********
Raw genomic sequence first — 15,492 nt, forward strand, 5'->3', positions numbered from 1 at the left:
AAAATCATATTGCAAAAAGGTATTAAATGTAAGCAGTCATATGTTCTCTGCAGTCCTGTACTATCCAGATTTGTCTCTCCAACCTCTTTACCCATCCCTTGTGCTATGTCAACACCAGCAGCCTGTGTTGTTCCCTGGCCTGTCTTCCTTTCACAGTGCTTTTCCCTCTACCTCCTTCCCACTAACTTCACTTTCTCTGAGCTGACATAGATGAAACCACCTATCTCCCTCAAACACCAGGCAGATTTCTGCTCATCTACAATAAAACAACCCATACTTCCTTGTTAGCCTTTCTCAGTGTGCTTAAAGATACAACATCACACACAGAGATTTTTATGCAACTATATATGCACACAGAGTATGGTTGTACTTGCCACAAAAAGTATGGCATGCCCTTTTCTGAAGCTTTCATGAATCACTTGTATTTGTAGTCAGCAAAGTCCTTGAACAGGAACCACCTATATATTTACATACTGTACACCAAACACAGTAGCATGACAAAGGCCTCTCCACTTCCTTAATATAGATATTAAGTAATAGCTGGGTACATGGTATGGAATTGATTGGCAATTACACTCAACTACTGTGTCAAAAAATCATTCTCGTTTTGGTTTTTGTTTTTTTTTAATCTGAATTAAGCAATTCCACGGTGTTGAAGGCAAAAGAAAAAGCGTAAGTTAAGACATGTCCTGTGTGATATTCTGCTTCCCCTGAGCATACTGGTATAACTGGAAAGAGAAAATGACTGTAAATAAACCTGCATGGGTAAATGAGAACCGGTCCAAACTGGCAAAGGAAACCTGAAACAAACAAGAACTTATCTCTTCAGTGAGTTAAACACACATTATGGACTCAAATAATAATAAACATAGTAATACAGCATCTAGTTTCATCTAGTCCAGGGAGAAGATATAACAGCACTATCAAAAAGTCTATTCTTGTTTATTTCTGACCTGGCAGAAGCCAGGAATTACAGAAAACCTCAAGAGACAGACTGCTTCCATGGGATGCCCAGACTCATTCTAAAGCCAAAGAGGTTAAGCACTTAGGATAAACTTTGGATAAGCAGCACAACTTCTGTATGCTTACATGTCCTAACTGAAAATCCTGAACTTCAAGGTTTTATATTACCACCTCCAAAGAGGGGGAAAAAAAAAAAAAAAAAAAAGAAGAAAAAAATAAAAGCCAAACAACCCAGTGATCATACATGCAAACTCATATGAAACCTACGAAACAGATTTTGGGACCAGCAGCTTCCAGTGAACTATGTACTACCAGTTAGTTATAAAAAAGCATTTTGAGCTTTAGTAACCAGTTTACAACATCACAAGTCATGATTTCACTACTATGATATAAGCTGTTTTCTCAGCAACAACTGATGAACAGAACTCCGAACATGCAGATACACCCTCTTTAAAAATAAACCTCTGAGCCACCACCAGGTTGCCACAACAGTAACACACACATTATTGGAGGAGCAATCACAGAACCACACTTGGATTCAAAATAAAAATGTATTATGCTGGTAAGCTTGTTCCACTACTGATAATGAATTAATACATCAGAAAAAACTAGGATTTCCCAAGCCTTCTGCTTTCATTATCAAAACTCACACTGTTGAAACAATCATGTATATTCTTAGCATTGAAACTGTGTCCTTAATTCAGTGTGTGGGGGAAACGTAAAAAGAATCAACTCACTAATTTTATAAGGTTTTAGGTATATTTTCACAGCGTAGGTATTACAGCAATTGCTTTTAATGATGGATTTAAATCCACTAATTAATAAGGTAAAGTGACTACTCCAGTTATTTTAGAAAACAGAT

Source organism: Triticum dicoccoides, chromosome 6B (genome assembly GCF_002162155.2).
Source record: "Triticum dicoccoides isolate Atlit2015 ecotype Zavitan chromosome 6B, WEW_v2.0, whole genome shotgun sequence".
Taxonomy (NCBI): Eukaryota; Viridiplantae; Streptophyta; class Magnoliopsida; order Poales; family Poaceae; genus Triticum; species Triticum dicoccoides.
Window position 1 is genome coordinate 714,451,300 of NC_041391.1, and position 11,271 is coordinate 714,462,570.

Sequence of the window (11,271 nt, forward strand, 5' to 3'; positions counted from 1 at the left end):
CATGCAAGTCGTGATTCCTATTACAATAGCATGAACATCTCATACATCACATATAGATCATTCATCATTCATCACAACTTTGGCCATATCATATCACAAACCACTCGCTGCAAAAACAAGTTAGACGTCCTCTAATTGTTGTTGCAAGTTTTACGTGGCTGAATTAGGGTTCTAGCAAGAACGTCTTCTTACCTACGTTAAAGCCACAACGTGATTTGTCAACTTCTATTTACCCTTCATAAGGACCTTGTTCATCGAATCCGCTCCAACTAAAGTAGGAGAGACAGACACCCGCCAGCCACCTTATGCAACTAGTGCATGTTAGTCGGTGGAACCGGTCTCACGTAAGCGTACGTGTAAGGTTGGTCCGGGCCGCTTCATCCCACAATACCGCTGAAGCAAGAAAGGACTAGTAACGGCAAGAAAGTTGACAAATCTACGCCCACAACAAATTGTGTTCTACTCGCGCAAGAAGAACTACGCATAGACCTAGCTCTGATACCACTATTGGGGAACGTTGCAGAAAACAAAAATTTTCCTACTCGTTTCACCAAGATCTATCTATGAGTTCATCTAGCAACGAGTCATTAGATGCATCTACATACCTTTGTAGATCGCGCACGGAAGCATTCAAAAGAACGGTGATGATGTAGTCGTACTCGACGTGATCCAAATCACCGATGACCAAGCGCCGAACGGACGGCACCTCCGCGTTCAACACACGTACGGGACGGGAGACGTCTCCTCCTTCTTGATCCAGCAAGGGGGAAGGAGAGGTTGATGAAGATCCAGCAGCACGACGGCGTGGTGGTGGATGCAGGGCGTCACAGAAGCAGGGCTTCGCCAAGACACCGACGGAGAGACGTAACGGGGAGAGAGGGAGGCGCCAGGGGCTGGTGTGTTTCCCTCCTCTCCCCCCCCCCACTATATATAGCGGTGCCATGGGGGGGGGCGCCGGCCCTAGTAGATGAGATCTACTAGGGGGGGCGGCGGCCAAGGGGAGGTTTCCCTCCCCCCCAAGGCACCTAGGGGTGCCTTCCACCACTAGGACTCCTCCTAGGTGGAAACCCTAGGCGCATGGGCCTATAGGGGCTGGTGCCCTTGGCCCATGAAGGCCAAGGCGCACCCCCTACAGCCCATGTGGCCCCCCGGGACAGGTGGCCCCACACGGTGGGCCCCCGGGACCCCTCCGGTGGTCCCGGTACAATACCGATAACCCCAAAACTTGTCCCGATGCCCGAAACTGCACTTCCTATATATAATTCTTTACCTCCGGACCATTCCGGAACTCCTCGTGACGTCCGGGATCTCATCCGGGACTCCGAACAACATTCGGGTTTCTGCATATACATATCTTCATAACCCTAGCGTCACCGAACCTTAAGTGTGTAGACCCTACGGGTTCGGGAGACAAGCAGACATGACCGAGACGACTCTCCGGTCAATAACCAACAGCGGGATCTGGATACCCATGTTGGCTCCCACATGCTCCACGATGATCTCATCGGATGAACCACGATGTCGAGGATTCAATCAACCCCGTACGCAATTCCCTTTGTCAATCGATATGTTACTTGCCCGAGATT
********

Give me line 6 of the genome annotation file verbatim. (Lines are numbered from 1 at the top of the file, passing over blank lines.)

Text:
Window position 1 is genome coordinate 714,451,300 of NC_041391.1, and position 11,271 is coordinate 714,462,570.